You want predictions? Here you go…

There will be no shocking events at this year’s nominations announcement. But there will a lot of talk about snubs and shocking inclusions.

For instance… Unbroken started sinking the minute they started showing it in the U.S. But if Angie doesn’t get nominated and the film gets nothing major, E! will tell you it was a terrible snub and do deep analysis of the cost of her sudden and shocking bout with chicken pox.

If Ava DuVernay doesn’t get a directing nomination, there will be a lot of talk about how there should have been two women nominated, but there are none… and The Academy still has a “black problem.”

If Nightcrawler grabs 6-8 nominations, people will be SHOCKED!

There will be controversy if American Sniper does “better” than Selma.

If Whiplash doesn’t get an Adapted Screenplay nomination, it will be considered controversial, even though Adapted is a far less loaded category this season than Original.

There are names that I would love to hear next week that will be, on some level, surprises. If John Goodman got nominated, I would be seriously shocked…. but he deserves it. Bradford Young, less shocked, but pleasantly surprised. Amy Adams. Marion Cotillard. Ralph Fiennes. Vanessa Redgrave. Carmen Ejogo. Tilda.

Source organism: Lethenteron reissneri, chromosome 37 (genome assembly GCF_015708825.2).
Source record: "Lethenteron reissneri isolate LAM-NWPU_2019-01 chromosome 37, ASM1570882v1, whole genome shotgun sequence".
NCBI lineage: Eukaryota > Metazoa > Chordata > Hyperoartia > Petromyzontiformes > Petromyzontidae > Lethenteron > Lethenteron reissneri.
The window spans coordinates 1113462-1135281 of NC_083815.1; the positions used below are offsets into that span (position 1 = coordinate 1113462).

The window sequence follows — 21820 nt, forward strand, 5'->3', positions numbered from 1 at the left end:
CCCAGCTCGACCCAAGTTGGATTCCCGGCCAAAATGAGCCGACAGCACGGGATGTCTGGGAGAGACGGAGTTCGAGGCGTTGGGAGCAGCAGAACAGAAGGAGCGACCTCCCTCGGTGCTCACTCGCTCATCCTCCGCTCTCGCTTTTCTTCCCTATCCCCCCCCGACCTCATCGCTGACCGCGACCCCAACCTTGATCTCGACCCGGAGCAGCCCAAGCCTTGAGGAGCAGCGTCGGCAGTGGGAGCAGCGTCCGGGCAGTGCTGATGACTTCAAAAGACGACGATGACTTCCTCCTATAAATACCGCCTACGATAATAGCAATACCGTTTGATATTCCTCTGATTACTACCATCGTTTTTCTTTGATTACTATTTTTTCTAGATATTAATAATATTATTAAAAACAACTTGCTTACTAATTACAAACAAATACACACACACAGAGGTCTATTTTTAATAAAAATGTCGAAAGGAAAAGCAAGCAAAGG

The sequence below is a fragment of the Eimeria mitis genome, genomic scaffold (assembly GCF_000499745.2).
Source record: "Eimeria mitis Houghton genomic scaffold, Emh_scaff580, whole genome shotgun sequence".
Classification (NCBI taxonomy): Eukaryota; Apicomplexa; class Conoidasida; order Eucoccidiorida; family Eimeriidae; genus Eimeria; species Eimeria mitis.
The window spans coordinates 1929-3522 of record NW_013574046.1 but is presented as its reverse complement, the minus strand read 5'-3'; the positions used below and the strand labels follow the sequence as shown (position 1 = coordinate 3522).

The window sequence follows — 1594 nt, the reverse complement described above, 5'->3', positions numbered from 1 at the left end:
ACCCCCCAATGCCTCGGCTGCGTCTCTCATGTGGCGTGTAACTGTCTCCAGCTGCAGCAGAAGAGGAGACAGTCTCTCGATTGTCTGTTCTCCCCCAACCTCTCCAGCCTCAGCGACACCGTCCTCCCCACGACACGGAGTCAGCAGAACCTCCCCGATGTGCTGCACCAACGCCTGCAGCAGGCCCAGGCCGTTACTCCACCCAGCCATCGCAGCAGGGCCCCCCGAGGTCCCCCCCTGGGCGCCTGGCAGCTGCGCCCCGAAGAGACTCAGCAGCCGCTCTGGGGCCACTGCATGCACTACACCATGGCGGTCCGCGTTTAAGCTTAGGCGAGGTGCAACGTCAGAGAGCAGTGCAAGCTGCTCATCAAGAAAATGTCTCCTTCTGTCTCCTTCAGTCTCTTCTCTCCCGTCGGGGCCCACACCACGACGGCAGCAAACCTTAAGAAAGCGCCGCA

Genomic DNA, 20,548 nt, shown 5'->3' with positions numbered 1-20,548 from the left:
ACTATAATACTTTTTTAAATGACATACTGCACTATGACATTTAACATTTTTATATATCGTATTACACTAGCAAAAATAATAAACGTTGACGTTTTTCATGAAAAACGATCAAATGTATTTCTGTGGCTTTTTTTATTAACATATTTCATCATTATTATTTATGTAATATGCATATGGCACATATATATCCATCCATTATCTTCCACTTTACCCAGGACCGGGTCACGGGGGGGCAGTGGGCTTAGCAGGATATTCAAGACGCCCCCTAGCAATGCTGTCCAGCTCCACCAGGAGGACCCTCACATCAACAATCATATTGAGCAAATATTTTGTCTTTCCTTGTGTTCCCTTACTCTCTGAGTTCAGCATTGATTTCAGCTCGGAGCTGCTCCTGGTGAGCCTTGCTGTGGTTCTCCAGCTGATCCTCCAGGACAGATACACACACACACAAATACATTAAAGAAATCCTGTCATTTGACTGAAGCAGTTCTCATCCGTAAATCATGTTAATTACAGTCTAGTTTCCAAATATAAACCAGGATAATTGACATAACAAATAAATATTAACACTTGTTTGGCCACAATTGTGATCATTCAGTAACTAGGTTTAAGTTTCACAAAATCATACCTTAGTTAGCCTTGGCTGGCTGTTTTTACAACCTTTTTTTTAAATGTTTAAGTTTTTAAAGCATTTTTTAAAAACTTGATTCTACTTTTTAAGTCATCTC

If any one of those actually happens, it will be a surprise in a good way… but not so surprising that I couldn’t make a list. Or it was Jenny Slate or The Book of Life (which I don’t think Fox has campaigned at all).

On the other side, if Meryl Streep didn’t make it, would it really be a shock? Duvall? Would Jennifer Aniston be a shock if she doesn’t make it or if she does make it?

There will be plenty to do for the next week, as we wait for the only nominations that the industry actually cares about. The Critics Choice Awards… Golden Globes… in some ways, these are really the start of the award season for real people. Neither group is particularly legit and neither will have more than a very, very minor influence on the ultimate Oscar winners. More, these televised awards tend to continue the process the settling.

Was Tommy Lee Jones really going to win for Lincoln before he was comically grumpy at the Globes? I mean, we’re all looking forward to Michael Keaton’s speech when he takes home the Globe on Sunday and the fight between him and Eddie Redmayne for Oscar will be a story on Monday… but we already know where this is going, don’t we? Keaton would have to get up there drop his pants and dry hump Amy Poehler to lose his Oscar. Do we really think everything will change if, against all odds, Patricia Arquette and JK Simmons don’t get trophies on Sunday night?

I’ll watch the shows, just as you all will. And it will be fun.

Next week, things get serious.

(Correction, 4:40p – Focus now tells me that Theory was not WGA eligible and I made a mistake in saying that Grand Budapest was not ACE nominated.)